Widely Publicized Study on CRISPR Babies' Gene Mutation Now Retracted for Errors

livescience.com | 10/15/2019 | Rachael Rettner - Senior Writer
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A widely publicized study that suggested that the first gene-edited babies could have shorter life spans has been retracted due to crucial errors in the analysis.

The study, which was originally published June 3 in the journal Nature Medicine, showed that a genetic mutation that protects against HIV infection was linked with an increased risk of death before age 76, Live Science previously reported. This mutation, known as CCR5-delta 32, is the same genetic tweak that a Chinese scientist attempted to make in twin babies born last year in a highly controversial experiment using CRISPR technology.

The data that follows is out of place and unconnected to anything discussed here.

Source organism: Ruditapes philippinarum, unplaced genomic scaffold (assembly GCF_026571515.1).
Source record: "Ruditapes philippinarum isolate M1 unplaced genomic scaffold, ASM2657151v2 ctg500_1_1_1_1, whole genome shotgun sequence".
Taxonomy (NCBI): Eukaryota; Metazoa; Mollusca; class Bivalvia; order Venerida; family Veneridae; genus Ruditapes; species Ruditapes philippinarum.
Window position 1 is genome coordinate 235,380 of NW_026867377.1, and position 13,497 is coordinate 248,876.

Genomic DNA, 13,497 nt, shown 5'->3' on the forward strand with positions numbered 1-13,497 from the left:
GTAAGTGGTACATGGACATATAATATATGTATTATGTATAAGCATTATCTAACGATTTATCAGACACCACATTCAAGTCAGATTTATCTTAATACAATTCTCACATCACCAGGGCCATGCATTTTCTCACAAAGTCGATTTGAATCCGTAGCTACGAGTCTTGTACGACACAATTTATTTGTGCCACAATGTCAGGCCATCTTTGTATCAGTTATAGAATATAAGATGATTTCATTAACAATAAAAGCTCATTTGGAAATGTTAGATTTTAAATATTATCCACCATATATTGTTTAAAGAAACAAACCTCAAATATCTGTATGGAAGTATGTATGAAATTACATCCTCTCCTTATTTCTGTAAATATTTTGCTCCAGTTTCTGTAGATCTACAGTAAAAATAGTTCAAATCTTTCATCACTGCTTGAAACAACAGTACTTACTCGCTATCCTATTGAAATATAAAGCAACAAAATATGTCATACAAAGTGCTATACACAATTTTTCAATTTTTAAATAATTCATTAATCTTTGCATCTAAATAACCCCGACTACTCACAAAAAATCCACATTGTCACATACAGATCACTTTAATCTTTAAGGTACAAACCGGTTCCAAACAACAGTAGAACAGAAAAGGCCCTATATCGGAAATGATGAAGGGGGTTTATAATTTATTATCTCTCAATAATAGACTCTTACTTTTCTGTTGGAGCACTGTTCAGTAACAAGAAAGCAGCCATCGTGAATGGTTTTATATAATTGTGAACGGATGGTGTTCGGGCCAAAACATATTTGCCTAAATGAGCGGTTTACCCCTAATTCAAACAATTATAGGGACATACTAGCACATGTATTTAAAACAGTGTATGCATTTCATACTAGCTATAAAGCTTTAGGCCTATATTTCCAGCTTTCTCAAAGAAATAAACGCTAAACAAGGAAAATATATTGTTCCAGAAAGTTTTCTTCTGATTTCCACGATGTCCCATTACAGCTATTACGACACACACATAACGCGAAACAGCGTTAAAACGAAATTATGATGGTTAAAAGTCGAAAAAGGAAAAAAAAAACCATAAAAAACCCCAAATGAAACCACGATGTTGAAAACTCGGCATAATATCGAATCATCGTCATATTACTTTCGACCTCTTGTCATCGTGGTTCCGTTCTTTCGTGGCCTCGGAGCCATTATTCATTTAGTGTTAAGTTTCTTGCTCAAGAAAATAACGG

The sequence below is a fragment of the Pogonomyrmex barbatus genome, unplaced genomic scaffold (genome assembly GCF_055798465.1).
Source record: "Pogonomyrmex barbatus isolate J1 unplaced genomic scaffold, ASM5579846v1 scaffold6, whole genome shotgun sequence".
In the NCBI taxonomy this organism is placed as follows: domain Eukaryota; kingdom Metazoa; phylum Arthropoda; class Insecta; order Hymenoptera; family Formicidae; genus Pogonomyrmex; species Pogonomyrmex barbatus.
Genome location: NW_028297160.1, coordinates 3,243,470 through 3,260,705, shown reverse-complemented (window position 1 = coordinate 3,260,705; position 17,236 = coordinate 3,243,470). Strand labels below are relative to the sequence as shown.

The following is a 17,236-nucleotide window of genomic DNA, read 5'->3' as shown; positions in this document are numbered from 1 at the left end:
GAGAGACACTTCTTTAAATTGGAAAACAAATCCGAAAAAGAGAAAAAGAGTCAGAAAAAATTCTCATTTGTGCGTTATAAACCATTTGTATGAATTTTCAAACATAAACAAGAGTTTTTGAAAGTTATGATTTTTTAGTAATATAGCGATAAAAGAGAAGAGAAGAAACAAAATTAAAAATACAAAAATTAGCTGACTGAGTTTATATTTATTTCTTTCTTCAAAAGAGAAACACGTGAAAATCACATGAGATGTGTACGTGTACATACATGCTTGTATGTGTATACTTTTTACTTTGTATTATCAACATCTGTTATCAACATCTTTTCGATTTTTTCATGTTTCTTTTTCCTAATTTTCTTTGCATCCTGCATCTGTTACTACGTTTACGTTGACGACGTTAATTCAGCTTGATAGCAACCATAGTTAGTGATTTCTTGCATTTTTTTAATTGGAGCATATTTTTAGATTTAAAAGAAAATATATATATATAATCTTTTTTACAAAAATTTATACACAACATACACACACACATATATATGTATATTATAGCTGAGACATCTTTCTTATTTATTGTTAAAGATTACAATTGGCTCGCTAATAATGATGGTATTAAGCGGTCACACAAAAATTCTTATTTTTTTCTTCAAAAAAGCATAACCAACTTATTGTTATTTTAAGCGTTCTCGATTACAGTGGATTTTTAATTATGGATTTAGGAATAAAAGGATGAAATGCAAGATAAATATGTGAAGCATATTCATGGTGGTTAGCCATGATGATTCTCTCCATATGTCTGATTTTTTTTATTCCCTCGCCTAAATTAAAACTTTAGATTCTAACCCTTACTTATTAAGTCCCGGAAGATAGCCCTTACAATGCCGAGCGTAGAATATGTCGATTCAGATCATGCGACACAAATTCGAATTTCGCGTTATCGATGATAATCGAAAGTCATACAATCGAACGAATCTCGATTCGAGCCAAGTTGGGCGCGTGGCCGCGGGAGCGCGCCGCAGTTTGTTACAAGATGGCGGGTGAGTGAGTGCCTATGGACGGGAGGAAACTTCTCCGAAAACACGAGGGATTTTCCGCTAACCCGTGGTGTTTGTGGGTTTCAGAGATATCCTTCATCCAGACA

Time - Study - Authors - Nature - Medicine

At the time the study was published, the authors of the Nature Medicine paper said that the work underscored concerns about the use of gene-editing technology in humans.

However, technical errors in the Nature Medicine paper caused the authors to undercount the number of people in their population with the CCR5-delta 32 mutation, Nature News...
(Excerpt) Read more at: livescience.com
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